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a=x+y and b=x-y. If a^2=b^2, what is the value of y?

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a=x+y and b=x-y. If a^2=b^2, what is the value of y?  [#permalink]

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\(a=x+y\) and \(b=x-y\). If \(a^2=b^2\), what is the value of y?

(1) \(\sqrt{x}+\sqrt{y}>0\)

(2) \(\sqrt{x}-\sqrt{y}>0\)

M Advanced Quant, Chapter 9 (Workout Sets), Problem 73.

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Re: a=x+y and b=x-y. If a^2=b^2, what is the value of y?  [#permalink]

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New post 18 Jan 2013, 16:18
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\(a=x+y\) and \(b=x-y\). If \(a^2=b^2\), what is the value of y?

Given that \((x+y)^2=(x-y)^2\) --> \(x^2+2xy+y^2=x^2-2xy+y^2\) --> \(4xy=0\) --> either \(x=0\) or \(y=0\).

(1) \(\sqrt{x}+\sqrt{y}>0\). It's possible that \(x=0\) and \(y\) is any positive number, as well as, it's possible that \(y=0\) and \(x\) is any positive number. Not sufficient.

(2) \(\sqrt{x}-\sqrt{y}>0\). \(x\) cannot be 0, since in this case we'd have that \(\sqrt{y}<0\) (which is wrong, since square root of a number is greater than or equal to 0), thus must be true that \(y=0\). Sufficient.

Answer: B.

Hope it's clear.
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Re: a=x+y and b=x-y. If a^2=b^2, what is the value of y?  [#permalink]

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New post 23 Jun 2013, 14:19
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Hello Bunuel

But square root of 4 is +/-2 correct? And -2 < 0
Can u please explain why u said square root of integer cannot b less than 0?

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a=x+y and b=x-y. If a^2=b^2, what is the value of y?  [#permalink]

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New post 23 Jun 2013, 14:33
Shashank1149 wrote:
Hello Bunuel

But square root of 4 is +/-2 correct? And -2 < 0
Can u please explain why u said square root of integer cannot b less than 0?

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Square root function cannot give negative result --> \(\sqrt{some \ expression}\geq{0}\), for example \(\sqrt{x^2}\geq{0}\) --> \(\sqrt{4}=2\) (not +2 and -2). In contrast, the equation \(x^2=25\) has TWO solutions, +5 and -5, because both 5^2 and (-5)^2 equal to 25.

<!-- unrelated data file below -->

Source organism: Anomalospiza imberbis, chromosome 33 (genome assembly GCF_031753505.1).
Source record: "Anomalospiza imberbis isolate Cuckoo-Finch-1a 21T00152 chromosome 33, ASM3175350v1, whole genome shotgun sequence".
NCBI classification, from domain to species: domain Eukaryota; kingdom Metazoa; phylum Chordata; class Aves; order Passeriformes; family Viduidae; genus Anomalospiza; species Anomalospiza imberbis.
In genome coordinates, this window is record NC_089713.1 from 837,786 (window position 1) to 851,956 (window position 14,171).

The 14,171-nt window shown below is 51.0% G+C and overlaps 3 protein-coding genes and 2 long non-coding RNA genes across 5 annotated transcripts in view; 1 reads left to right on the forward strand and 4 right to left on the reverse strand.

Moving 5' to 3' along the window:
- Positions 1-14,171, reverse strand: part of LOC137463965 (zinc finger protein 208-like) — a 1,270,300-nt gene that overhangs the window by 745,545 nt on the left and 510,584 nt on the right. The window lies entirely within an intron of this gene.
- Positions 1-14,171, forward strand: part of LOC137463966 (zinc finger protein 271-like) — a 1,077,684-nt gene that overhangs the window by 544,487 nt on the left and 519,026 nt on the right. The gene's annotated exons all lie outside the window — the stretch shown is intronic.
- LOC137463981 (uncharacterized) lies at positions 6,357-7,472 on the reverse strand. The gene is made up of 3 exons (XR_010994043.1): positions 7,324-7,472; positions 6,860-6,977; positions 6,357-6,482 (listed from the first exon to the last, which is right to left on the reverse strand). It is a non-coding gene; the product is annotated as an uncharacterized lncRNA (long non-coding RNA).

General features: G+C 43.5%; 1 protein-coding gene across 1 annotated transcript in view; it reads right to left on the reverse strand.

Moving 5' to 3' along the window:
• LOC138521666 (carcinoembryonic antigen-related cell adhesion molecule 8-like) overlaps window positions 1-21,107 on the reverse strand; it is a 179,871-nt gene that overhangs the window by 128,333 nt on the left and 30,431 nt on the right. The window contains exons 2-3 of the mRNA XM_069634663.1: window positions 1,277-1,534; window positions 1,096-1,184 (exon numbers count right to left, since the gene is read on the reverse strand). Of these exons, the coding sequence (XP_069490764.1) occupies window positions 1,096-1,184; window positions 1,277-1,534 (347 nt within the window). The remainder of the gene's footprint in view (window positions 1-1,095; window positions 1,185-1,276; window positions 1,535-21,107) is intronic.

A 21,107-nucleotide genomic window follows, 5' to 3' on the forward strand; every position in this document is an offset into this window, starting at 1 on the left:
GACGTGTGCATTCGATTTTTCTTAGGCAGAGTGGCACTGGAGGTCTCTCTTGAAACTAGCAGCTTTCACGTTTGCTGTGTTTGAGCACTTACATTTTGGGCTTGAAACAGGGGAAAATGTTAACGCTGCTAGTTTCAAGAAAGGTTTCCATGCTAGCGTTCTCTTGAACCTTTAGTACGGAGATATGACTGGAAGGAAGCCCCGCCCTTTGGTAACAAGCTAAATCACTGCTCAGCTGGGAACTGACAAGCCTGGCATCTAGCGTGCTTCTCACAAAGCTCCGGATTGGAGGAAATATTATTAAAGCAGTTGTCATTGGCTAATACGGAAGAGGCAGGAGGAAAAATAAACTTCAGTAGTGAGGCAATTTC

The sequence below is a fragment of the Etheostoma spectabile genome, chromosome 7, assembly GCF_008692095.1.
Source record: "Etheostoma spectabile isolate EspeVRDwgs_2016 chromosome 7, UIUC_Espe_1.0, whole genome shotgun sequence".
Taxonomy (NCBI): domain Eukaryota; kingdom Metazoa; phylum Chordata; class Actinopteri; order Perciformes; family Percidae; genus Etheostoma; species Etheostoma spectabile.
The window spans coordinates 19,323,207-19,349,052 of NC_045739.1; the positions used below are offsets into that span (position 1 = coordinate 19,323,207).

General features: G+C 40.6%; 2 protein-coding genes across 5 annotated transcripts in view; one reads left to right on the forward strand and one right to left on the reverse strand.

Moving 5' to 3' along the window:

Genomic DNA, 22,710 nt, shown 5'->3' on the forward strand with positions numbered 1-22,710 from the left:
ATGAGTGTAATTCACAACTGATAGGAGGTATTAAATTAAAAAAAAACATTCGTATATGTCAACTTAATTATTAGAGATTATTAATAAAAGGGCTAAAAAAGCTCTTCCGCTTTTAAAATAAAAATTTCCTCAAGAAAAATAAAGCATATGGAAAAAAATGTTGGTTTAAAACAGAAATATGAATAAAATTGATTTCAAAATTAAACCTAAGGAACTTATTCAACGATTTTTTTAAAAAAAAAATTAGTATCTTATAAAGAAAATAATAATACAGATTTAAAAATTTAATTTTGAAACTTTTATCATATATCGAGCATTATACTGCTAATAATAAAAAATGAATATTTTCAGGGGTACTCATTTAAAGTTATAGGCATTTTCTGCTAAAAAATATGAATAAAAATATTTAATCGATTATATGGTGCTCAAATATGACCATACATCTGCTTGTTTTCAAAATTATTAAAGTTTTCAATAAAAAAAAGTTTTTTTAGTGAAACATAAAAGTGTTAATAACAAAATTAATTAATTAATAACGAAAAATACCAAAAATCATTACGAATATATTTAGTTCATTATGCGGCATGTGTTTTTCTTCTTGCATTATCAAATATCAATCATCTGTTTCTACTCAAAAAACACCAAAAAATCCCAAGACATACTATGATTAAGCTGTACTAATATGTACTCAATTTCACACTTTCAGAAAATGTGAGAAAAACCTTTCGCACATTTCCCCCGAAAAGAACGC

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Re: a=x+y and b=x-y. If a^2=b^2, what is the value of y?  [#permalink]

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New post 09 Jun 2015, 19:42
Hi All,

This DS question is rooted in Classic Quadratics and Radical rules. There's a heavy "logic" component to this prompt, and you'll have to do a certain amount of math to get to the solution...

We're given a number of facts to work with:
1) A = X+Y
2) B = X-Y
3) A^2 = B^2

We're asked for the value of Y.

Before dealing with the two Facts, I'm going to take a moment to simplify the information in the prompt.

A^2 = (X+Y)^2 = X^2 + 2XY + Y^2
B^2 = (X-Y)^2 = X^2 - 2XY + Y^2

A^2 = B^2.....so......

X^2 + 2XY + Y^2 = X^2 - 2XY + Y^2

If we cancel out the terms, we're left with...
2XY = -2XY

There are only 3 ways for this equation to exist....
X = 0 OR Y = 0 OR BOTH = 0

This is an important restriction that will impact the answer to this question.

Fact 1: √X + √Y > 0

Since radicals are either POSITIVE or ZERO, either X or Y could = 0 (but not both).
IF....X=1, Y=0 the answer to the question is 0
IF....X=0, Y=1 the answer to the question is 1
Fact 1 is INSUFFICIENT

Fact 2: √X − √Y > 0

Here, the DIFFERENCE is > 0, so the only way for that difference to be POSITIVE, given ALL of the restrictions we've already discussed, is for the X to be POSITIVE and the Y to be 0. Here, the answer to the question is ALWAYS 0.
Fact 2 is SUFFICIENT.

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Re: a=x+y and b=x-y. If a^2=b^2, what is the value of y?  [#permalink]

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New post 10 Jun 2015, 06:34
EMPOWERgmatRichC wrote:
Hi All,